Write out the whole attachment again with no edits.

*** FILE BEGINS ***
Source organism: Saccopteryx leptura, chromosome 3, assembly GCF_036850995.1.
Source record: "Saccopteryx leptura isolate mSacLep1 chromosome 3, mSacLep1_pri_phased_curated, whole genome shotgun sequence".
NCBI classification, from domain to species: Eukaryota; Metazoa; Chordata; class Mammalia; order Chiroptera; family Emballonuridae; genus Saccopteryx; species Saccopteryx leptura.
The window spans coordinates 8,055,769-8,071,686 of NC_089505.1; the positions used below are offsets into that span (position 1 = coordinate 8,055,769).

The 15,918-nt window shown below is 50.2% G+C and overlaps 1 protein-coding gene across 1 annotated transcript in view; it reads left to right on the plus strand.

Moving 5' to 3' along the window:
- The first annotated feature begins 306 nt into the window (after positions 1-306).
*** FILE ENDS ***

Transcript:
Source organism: Saccopteryx leptura, chromosome 3, assembly GCF_036850995.1.
Source record: "Saccopteryx leptura isolate mSacLep1 chromosome 3, mSacLep1_pri_phased_curated, whole genome shotgun sequence".
NCBI classification, from domain to species: Eukaryota; Metazoa; Chordata; class Mammalia; order Chiroptera; family Emballonuridae; genus Saccopteryx; species Saccopteryx leptura.
The window spans coordinates 8,055,769-8,071,686 of NC_089505.1; the positions used below are offsets into that span (position 1 = coordinate 8,055,769).

The 15,918-nt window shown below is 50.2% G+C and overlaps 1 protein-coding gene across 1 annotated transcript in view; it reads left to right on the plus strand.

Moving 5' to 3' along the window:
- The first annotated feature begins 306 nt into the window (after positions 1-306).